Gordon Brown, our Prime Minister, is one of the worst dressed politicians in our history. Charles James Fox was notoriously scruffy and unwashed, and yet he had charm, Gladstone was tedious in attire and yet even his staidness had a gravity of aging elegance. Brown is hopeless. His feeble hold over his own wardrobe seems to reflect his weakening grasp of his own party, his disregard for custom (he recently resigned from his determination not to wear black tie) and his cynical treatment of the British people. His hideously shiny ties are as badly tied as a rebellious teenager’s. His ill-fitting suits relegate him from world statesman to chippy, ill-informed pretender, and his naive demeanour implies doormat rather than diplomat.

So what went wrong with the mighty Labour public relations machine? Tony Blair, once voted one of the worst dressed Britons in 2003, seems like Cary Grant in comparison with the maladroit and awkward Glaswegian. By comparison, Old Etonian Tory David Cameron is riding high in sartorial public approval; voted one of the most attractive and best dressed men in Britain, Cameron is on a roll as far as his managed appearance is concerned. And the secret is? There is no secret. Cameron makes no clandestine disguise of who he is as far as his garb is concerned.

The difference is that he doesn’t look uncomfortable wearing what he wears. Moreover, Cameron looks like he belongs in his threads. He is not exactly spectacular or that inventive with dress; he doesn’t deserve accolades for individuality. It’s just that he isn’t ashamed of who he is and where he came from. He knows his own style and he sticks to his guns.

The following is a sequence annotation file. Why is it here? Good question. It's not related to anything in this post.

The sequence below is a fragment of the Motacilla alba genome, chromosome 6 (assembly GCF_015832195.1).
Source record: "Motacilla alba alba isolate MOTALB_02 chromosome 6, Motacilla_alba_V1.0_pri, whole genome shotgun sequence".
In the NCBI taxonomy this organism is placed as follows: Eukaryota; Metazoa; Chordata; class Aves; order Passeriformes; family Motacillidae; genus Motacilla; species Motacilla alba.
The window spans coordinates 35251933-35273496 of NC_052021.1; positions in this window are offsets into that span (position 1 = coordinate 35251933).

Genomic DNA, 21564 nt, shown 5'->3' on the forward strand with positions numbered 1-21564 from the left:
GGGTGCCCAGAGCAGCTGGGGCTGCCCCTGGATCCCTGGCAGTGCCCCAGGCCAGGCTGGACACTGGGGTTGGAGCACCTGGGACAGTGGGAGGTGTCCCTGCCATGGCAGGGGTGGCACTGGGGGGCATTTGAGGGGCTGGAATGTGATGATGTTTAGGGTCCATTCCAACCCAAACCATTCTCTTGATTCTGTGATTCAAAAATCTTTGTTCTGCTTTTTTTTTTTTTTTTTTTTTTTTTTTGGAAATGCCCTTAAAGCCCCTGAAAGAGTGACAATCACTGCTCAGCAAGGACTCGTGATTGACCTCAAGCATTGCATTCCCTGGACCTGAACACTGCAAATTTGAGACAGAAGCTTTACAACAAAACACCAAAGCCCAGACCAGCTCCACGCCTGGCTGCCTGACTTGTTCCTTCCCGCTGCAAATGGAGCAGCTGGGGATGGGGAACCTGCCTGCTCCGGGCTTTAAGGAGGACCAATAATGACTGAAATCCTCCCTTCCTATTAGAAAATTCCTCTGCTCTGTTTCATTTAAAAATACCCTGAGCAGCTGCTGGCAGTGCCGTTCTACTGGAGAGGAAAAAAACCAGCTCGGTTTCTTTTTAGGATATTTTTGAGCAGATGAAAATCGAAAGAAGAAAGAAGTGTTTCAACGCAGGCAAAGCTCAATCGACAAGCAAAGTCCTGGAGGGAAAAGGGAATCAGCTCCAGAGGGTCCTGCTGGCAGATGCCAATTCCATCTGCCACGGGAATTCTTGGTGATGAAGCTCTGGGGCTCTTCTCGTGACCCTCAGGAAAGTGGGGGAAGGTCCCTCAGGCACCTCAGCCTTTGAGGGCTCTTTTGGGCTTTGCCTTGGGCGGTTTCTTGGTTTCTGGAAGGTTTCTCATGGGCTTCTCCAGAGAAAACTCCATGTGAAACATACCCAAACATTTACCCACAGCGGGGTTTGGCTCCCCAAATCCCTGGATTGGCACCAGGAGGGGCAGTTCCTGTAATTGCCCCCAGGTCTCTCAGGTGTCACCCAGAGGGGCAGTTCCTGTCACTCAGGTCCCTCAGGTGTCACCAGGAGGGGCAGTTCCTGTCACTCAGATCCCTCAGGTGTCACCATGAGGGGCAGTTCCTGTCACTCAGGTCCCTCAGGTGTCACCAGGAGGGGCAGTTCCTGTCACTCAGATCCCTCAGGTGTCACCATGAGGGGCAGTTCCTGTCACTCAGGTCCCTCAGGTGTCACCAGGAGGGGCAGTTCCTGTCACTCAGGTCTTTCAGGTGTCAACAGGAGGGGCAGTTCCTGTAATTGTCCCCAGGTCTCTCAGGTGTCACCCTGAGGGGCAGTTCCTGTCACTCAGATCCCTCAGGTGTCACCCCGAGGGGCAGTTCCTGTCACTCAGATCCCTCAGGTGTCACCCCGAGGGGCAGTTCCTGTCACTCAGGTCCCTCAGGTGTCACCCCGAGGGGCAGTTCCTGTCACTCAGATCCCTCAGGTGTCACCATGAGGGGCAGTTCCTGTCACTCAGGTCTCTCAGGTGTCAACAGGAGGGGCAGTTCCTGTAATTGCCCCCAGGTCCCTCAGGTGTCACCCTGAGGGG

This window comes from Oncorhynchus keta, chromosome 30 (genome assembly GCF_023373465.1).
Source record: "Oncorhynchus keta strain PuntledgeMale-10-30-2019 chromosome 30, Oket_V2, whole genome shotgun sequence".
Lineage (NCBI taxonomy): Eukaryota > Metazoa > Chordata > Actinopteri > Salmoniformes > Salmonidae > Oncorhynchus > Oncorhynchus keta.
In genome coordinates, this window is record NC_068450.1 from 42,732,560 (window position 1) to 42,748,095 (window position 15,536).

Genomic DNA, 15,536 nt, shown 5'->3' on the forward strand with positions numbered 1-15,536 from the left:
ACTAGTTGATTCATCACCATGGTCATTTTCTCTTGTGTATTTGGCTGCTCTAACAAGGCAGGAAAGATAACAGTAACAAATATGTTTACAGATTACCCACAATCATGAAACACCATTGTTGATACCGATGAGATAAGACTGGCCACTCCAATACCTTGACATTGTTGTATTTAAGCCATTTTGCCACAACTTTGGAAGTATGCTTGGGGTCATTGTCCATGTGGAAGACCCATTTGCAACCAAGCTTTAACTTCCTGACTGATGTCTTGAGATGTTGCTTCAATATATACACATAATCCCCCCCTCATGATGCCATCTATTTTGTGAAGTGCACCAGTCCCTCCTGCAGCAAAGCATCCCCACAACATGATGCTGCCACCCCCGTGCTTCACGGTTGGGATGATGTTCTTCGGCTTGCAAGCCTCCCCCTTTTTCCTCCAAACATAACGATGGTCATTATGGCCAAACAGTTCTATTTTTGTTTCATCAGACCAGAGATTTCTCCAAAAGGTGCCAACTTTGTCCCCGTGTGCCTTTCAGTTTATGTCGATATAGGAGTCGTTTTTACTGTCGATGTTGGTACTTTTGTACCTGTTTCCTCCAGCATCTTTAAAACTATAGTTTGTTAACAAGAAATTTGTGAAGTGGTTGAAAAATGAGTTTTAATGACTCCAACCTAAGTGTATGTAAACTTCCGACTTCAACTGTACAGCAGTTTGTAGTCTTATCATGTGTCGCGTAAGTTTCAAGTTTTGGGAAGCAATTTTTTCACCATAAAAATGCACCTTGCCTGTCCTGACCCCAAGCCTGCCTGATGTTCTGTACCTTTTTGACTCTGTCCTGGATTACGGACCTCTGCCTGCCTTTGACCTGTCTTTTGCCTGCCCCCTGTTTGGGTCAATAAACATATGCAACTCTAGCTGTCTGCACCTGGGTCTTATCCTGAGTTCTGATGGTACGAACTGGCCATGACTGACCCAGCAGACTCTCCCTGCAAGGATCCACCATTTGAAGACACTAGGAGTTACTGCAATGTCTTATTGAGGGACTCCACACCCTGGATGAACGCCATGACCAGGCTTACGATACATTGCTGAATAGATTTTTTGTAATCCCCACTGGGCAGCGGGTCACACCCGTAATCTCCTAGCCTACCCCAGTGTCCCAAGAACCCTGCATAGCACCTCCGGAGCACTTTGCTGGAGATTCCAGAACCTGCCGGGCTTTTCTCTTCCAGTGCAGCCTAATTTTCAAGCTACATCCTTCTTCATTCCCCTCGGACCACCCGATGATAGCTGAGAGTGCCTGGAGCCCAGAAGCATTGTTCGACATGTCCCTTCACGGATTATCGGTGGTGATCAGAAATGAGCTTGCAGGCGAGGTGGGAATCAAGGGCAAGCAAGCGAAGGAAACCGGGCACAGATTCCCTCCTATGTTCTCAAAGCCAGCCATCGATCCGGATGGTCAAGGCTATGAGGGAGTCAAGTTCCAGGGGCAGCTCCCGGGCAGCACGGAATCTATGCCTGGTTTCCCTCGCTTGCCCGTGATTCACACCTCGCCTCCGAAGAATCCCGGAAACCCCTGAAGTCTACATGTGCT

The same can be said of Charles, Prince of Wales, who I consider to be the best dressed of men. He doesn’t dress down misleadingly and he doesn’t treat tradition and honest style with cold cynicism. He has artistry and flair and he uses these qualities to great effect and I applaud him for his stoicism and grand representation of the British monarchy.

‘For shame!’ The reader may cry, ‘Wardrobe is not the meat and veg. of representing the people.’ I agree. It has fractional importance when you come to the point. However, we don’t live in the sort of world where people can get away with inadequacy any longer. The camera lens and the gossip column invade all secret places of meagreness; we want more and we demand more from our representatives.